Friday, October 2, 2009

Review -- DRAGONS


Recently it’s been newer games which have attracted attention in this column, but this week it’s time to look back on a game that came out several years ago.
The exact date is seemingly lost, at least to sources I am aware of, including on the game box itself. Dragons though is a Canadian produced game, coming from Chieftain Products Inc., an Ontario-based company which produced a number of games.
As is often the case with games of the era coming from companies which had a catalogue of products, the game designer of Dragons is not listed, and is probably a fact lost to all but the creator and his/or her close friends. Too bad that at the time the genius of designers was often left uncredited.
In the case of Dragons the design builds off one of the simplest games out there, the often played pen and paper game Xs and Os, or Tic Tac Toe if you prefer.
So what is there exactly to Dragons?
Well to start with the game name is really just pasted on. I wish there was more to connect the game to the idea of dragons, but there isn’t much here in that regard. The box has a couple of nice dragons in gold, but when you get inside, they are no where to be found. Having some flying dragons around the edge of the simple cardboard play area, or on the actual pieces would have immensely improved the aesthetics of the game.
As it is, the components are function, but very plain.
The game is played on a 5x5 square board. The board is further marked out into quadrant play areas of 3x3 in each corner. The quadrants represent the different seasons, as signified by very simple art in each corner, a snowflake for winter, flower for spring etc.
The goal of the game is to get a row of three stacks of counters placed in one of the seasons.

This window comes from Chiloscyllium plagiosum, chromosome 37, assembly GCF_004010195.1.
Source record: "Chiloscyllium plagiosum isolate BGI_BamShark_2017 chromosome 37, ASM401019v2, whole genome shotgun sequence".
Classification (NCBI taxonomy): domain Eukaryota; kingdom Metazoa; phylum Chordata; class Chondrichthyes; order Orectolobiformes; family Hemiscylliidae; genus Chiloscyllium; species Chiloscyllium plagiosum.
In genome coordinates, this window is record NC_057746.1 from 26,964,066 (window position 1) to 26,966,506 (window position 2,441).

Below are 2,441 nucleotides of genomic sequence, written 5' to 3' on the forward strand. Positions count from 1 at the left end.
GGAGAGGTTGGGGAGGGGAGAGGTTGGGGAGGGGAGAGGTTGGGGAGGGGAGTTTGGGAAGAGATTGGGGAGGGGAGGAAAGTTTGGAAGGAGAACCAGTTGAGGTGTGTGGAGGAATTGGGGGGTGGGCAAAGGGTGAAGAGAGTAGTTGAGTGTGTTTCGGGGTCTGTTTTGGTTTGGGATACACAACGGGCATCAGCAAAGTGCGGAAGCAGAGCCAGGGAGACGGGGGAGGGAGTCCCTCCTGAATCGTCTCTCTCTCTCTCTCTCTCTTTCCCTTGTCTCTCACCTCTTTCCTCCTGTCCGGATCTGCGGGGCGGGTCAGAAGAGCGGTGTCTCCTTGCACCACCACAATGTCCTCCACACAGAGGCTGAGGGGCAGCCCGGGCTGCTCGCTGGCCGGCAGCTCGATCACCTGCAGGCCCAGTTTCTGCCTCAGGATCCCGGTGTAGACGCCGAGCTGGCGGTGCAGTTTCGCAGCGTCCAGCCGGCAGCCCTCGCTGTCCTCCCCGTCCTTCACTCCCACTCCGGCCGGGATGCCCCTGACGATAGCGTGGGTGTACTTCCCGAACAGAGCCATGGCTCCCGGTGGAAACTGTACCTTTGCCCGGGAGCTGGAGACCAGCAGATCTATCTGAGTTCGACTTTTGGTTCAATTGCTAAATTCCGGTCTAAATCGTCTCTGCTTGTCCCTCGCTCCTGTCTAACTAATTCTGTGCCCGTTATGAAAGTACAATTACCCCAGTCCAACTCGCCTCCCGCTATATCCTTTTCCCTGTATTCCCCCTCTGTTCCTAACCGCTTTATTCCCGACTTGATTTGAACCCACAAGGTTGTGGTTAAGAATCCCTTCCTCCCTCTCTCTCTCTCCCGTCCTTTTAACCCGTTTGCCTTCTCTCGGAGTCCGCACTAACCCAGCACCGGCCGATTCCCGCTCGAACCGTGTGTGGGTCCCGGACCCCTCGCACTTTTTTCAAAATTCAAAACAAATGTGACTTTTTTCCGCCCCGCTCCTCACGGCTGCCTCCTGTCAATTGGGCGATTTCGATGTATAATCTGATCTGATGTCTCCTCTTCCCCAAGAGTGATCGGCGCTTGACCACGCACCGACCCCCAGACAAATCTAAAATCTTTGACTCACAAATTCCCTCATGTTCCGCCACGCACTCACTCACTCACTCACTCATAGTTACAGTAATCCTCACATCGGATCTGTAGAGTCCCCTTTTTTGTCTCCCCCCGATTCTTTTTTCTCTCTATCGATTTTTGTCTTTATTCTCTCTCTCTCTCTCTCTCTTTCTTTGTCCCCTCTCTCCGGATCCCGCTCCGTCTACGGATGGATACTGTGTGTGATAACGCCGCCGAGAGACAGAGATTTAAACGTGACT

The game pieces are in white and green, and are very well made, albeit in plastic. They have a slight concave surface that helps hold stacks in place nicely.
Players alternate placing their respective counters on empty squares until such time as somebody gets three in a row in a season (or overlapping seasons). When a player achieves a row, all other pieces in the involved seasons are removed, and the player's removed pieces are stacked onto the last played piece of his color. The opponent’s piece goes back into his off-board supply for later use.
Since you have a finite supply of pieces, 15, you need to make sure your stacks do not get too large, because when you run out of pieces to play, you use up a turn reclaiming a non-critical stack from the board.
The first stack a player forms will of necessity be at least three high. After that shrewd placement can keep subsequent stacks at two pieces in height since stacks can be part of three-in-a-row, and only single pieces are removed to form new stacks.
First person to get three stacks within one season wins.
There is certainly more here than the old pen and paper game we all played as kids, but it is also still has Tic Tac Toe at its heart, so it’s not overly deep. That said, because Dragons is based off a game which everyone knows, it’s a relatively simple learning curve.
Certainly a game worth grabbing if you see it, partly because it is Canadian. It would rank a bit higher too if they had really pushed the Dragons theme once inside the box.
-- Review first appeared in Yorkton This Week newspaper Sept. 30, 2009 - Yorkton, SK. Canada

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